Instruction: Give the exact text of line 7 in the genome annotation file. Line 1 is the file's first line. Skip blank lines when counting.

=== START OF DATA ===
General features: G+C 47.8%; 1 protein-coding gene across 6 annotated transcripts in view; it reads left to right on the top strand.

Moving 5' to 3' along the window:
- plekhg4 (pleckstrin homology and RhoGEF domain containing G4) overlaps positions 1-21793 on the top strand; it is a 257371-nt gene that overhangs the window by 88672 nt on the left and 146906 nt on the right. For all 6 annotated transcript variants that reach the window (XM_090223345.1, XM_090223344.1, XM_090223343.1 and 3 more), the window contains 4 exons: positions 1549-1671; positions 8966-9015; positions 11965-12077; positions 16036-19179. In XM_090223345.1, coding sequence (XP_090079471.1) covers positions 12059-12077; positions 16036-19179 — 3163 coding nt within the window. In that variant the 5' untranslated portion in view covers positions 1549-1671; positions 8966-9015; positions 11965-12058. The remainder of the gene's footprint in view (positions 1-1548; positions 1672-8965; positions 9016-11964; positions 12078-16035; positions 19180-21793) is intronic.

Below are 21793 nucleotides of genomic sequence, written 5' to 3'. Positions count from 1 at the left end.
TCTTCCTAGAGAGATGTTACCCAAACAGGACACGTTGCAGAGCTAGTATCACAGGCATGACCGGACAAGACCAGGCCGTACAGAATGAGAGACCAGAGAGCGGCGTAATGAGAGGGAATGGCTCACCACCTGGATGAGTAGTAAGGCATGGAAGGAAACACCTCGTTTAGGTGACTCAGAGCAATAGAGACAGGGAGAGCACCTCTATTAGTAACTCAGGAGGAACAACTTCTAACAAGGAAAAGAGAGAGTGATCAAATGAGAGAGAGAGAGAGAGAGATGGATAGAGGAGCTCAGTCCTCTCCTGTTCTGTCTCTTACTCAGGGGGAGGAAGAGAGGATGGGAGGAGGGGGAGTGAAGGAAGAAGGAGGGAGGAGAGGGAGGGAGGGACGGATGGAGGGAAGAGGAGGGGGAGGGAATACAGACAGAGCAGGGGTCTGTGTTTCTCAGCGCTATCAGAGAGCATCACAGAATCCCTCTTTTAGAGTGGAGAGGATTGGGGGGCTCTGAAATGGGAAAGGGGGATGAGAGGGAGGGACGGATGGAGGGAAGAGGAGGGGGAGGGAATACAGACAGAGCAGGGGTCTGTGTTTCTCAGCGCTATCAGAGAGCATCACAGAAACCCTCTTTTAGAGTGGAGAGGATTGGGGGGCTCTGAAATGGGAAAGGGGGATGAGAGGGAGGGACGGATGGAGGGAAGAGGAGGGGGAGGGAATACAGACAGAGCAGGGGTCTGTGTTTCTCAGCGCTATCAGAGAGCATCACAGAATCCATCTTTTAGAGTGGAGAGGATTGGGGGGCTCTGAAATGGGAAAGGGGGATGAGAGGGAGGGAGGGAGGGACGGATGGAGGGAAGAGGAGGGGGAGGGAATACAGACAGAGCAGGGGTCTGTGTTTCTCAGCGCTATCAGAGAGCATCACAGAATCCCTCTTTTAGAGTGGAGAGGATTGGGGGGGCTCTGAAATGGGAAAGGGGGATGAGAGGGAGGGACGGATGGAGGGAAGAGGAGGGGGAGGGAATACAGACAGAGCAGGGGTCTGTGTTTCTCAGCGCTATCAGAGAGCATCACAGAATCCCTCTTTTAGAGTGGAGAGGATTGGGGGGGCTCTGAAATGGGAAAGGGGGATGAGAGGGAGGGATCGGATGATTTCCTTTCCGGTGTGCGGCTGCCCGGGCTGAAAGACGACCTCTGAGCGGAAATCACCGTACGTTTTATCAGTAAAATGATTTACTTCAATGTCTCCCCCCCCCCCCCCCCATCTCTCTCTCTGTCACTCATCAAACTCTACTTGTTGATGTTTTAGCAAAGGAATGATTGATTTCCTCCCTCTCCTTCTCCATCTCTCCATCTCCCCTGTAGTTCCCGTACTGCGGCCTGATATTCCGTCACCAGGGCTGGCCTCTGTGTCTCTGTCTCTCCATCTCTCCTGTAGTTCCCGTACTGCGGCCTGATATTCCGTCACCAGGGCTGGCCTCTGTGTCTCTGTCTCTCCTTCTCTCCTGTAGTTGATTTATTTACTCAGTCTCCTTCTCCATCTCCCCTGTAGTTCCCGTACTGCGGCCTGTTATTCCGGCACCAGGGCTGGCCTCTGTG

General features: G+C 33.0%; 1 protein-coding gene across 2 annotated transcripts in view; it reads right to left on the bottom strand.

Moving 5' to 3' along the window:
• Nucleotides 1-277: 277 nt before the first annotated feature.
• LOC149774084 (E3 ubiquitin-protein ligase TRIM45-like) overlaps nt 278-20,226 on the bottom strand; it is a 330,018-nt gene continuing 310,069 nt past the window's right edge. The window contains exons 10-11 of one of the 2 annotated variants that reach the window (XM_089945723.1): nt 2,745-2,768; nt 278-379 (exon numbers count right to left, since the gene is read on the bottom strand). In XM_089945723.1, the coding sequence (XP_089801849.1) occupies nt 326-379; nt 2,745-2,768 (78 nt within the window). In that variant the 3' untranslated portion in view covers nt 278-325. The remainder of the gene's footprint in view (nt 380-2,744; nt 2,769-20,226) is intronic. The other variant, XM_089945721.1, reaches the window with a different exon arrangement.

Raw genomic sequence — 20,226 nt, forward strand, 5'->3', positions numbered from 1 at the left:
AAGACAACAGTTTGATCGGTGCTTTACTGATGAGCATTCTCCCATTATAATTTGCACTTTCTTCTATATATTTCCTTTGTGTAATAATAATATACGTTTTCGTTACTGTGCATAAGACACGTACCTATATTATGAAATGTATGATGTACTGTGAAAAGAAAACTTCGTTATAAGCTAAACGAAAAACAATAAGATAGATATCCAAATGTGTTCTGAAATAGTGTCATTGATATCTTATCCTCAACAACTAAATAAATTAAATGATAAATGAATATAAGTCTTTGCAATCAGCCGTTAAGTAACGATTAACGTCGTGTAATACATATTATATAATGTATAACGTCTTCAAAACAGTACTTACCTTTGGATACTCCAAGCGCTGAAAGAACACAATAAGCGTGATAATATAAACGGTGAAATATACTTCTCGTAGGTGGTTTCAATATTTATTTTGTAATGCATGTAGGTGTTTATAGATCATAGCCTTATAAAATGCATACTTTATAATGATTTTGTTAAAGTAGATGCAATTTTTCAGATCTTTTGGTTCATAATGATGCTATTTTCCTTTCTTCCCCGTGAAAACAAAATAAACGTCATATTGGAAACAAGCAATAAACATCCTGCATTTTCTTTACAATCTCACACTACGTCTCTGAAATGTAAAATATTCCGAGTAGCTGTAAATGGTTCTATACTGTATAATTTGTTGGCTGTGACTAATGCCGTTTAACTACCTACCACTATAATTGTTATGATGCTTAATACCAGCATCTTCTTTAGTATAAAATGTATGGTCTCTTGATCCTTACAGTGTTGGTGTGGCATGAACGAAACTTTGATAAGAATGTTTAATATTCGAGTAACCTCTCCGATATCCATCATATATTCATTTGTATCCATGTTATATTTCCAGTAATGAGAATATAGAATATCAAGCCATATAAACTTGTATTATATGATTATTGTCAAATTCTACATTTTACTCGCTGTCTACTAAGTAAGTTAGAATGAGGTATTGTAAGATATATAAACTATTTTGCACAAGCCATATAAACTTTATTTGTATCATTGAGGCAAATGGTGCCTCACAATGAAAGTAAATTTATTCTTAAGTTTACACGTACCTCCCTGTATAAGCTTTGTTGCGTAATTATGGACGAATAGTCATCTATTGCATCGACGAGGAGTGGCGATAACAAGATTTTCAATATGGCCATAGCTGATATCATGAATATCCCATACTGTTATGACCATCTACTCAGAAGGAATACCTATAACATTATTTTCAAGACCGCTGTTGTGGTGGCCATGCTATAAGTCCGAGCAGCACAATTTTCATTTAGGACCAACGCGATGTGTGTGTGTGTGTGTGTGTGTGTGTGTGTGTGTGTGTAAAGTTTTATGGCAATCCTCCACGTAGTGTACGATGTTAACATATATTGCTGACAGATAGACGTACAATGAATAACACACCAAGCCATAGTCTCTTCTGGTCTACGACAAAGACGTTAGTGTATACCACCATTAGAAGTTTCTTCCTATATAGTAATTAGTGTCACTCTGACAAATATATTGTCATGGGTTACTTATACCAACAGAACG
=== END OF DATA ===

Moving 5' to 3' along the window: